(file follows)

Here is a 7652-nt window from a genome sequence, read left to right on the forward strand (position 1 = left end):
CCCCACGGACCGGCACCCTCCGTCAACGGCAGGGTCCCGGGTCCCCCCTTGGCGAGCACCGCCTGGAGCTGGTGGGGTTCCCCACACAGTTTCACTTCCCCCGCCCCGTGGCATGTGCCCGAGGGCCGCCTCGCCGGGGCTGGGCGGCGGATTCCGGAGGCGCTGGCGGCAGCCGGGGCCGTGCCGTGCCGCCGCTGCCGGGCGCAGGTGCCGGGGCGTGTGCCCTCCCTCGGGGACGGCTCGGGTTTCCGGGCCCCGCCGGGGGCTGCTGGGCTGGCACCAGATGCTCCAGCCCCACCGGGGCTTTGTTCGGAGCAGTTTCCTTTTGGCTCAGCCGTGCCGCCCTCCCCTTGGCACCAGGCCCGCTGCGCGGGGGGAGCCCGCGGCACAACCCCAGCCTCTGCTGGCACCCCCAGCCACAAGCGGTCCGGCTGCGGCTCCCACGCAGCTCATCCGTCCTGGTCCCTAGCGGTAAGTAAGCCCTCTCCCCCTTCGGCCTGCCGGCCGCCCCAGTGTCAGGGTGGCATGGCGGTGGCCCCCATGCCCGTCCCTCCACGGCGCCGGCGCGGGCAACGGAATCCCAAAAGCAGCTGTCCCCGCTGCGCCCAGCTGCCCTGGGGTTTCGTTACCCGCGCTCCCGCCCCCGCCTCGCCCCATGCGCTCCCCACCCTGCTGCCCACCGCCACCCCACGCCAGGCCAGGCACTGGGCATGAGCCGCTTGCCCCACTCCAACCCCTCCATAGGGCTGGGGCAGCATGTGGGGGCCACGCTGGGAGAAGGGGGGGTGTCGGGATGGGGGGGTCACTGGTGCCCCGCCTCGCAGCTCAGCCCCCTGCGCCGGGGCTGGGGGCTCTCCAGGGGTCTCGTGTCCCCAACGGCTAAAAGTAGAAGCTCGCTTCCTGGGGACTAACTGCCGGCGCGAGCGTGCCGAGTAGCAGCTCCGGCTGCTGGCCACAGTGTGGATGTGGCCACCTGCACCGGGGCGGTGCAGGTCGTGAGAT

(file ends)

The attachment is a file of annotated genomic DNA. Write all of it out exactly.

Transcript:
Here is a 7652-nt window from a genome sequence, read left to right on the forward strand (position 1 = left end):
CCCCACGGACCGGCACCCTCCGTCAACGGCAGGGTCCCGGGTCCCCCCTTGGCGAGCACCGCCTGGAGCTGGTGGGGTTCCCCACACAGTTTCACTTCCCCCGCCCCGTGGCATGTGCCCGAGGGCCGCCTCGCCGGGGCTGGGCGGCGGATTCCGGAGGCGCTGGCGGCAGCCGGGGCCGTGCCGTGCCGCCGCTGCCGGGCGCAGGTGCCGGGGCGTGTGCCCTCCCTCGGGGACGGCTCGGGTTTCCGGGCCCCGCCGGGGGCTGCTGGGCTGGCACCAGATGCTCCAGCCCCACCGGGGCTTTGTTCGGAGCAGTTTCCTTTTGGCTCAGCCGTGCCGCCCTCCCCTTGGCACCAGGCCCGCTGCGCGGGGGGAGCCCGCGGCACAACCCCAGCCTCTGCTGGCACCCCCAGCCACAAGCGGTCCGGCTGCGGCTCCCACGCAGCTCATCCGTCCTGGTCCCTAGCGGTAAGTAAGCCCTCTCCCCCTTCGGCCTGCCGGCCGCCCCAGTGTCAGGGTGGCATGGCGGTGGCCCCCATGCCCGTCCCTCCACGGCGCCGGCGCGGGCAACGGAATCCCAAAAGCAGCTGTCCCCGCTGCGCCCAGCTGCCCTGGGGTTTCGTTACCCGCGCTCCCGCCCCCGCCTCGCCCCATGCGCTCCCCACCCTGCTGCCCACCGCCACCCCACGCCAGGCCAGGCACTGGGCATGAGCCGCTTGCCCCACTCCAACCCCTCCATAGGGCTGGGGCAGCATGTGGGGGCCACGCTGGGAGAAGGGGGGGTGTCGGGATGGGGGGGTCACTGGTGCCCCGCCTCGCAGCTCAGCCCCCTGCGCCGGGGCTGGGGGCTCTCCAGGGGTCTCGTGTCCCCAACGGCTAAAAGTAGAAGCTCGCTTCCTGGGGACTAACTGCCGGCGCGAGCGTGCCGAGTAGCAGCTCCGGCTGCTGGCCACAGTGTGGATGTGGCCACCTGCACCGGGGCGGTGCAGGTCGTGAGAT